The Caledon Beam Engine is all that remains of Caledon Woollen Mill which was demolished in in 1985. The Beam Engine is an impressive example of Ireland’s industrial archaeology and is unique in the sense that it is the last remaining housed Beam Engine in Ireland and so is of immense historical importance.
This project was part funded through South West Action for Rural Development (SWARD) under Axes 3 and 4 of the Northern Ireland Rural Development Programme 2007-2013 by the European union and the Department of Agriculture and Rural Development (DARD). Further support was granted by the Earl of Caledon, NIEA, Caledon Regeneration Partnership and the Esme Mitchell Trust.
On June 26, 2013, Their Royal Highnesses, The Prince of Wales and The Duchess of Cornwall, officially opened the building.
In 2012, Caledon Regeneration Partnership commenced a 3-phase restoration in Mill Street with Phase 1 – the refurbishment of the engine house completed in 2013. Phase 2, starting within the next few months, will involve the refurbishment of the Wool Store saving this important building from further deterioration and provide a revenue stream for Phase 3 which will encompass the refurbishment of the Caledon Beam Engine, the last remaining housed beam engine in Ireland and the creation of an educational/interpretative centre focusing on heritage and conservation.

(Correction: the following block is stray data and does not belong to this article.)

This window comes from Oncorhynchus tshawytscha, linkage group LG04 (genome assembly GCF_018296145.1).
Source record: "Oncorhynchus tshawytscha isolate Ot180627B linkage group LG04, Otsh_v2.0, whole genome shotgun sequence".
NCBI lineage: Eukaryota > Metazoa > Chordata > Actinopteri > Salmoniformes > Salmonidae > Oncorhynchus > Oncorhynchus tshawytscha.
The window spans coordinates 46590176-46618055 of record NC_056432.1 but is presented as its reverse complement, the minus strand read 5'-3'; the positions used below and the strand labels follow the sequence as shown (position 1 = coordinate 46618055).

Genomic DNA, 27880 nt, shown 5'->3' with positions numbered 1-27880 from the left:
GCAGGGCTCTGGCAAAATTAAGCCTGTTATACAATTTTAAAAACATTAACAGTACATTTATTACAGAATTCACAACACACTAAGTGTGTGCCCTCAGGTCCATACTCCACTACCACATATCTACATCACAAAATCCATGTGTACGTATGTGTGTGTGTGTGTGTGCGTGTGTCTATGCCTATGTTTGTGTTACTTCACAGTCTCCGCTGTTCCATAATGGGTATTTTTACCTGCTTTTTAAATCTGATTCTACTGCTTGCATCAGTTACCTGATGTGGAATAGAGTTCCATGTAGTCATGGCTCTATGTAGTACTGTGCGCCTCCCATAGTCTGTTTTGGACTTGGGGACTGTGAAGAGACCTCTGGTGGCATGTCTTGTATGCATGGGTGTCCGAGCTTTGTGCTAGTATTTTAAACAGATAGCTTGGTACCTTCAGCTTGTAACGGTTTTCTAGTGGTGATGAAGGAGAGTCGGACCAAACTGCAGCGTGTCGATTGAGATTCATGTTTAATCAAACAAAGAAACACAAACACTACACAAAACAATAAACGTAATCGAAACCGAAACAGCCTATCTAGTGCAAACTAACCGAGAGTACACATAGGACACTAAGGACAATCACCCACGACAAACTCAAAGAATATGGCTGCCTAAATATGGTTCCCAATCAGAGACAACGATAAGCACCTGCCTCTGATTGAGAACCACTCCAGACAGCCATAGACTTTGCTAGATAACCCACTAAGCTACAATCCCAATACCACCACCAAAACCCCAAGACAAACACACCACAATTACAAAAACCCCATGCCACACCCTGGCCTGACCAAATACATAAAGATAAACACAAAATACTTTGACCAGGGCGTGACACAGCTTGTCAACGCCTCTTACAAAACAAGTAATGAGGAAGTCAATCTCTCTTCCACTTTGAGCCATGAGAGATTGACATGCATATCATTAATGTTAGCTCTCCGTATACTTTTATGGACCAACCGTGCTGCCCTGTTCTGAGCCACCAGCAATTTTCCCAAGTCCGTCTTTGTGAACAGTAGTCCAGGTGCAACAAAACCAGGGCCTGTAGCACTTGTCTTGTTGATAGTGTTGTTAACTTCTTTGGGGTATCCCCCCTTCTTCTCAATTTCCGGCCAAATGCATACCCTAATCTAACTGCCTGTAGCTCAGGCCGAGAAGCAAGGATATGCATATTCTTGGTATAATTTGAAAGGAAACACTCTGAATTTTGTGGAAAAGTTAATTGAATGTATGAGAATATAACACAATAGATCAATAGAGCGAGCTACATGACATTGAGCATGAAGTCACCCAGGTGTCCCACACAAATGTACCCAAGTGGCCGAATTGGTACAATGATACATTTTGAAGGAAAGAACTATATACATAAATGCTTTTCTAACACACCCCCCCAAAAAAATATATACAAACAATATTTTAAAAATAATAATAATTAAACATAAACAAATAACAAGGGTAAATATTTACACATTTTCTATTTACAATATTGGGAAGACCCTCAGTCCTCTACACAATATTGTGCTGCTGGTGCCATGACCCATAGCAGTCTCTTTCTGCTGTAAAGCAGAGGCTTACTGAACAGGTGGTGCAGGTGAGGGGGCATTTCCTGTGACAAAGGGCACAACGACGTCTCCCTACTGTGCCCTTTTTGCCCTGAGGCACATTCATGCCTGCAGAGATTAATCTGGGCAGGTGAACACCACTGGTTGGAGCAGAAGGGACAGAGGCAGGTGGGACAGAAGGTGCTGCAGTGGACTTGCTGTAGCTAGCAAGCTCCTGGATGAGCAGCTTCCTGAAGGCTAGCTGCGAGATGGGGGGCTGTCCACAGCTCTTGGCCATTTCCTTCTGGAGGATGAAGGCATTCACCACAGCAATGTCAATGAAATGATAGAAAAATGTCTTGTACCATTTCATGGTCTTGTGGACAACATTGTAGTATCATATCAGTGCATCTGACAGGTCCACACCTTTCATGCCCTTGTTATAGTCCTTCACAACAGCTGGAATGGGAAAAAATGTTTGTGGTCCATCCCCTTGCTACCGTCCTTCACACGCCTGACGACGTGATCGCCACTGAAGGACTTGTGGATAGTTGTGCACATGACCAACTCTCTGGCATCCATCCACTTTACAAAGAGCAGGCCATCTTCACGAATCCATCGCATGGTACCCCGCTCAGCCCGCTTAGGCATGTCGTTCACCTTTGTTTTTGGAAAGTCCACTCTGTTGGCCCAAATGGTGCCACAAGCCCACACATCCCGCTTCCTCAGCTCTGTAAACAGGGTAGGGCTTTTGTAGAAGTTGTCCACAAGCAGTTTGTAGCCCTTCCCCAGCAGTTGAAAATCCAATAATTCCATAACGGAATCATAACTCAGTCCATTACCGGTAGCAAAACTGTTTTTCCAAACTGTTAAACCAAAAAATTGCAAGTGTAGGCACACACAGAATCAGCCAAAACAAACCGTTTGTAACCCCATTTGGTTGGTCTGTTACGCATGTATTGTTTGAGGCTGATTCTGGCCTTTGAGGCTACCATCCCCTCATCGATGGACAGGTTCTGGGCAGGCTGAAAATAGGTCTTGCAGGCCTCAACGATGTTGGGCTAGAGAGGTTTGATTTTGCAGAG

The mills are an important element both of the industrial heritage and social history of this part of Ulster. This early industrialisation transformed landscapes and featured prominently in the histories of many local families. To many in the local community with an ancestral connection to Caledon Mill, the Wool Store is one of the few remaining tangible links.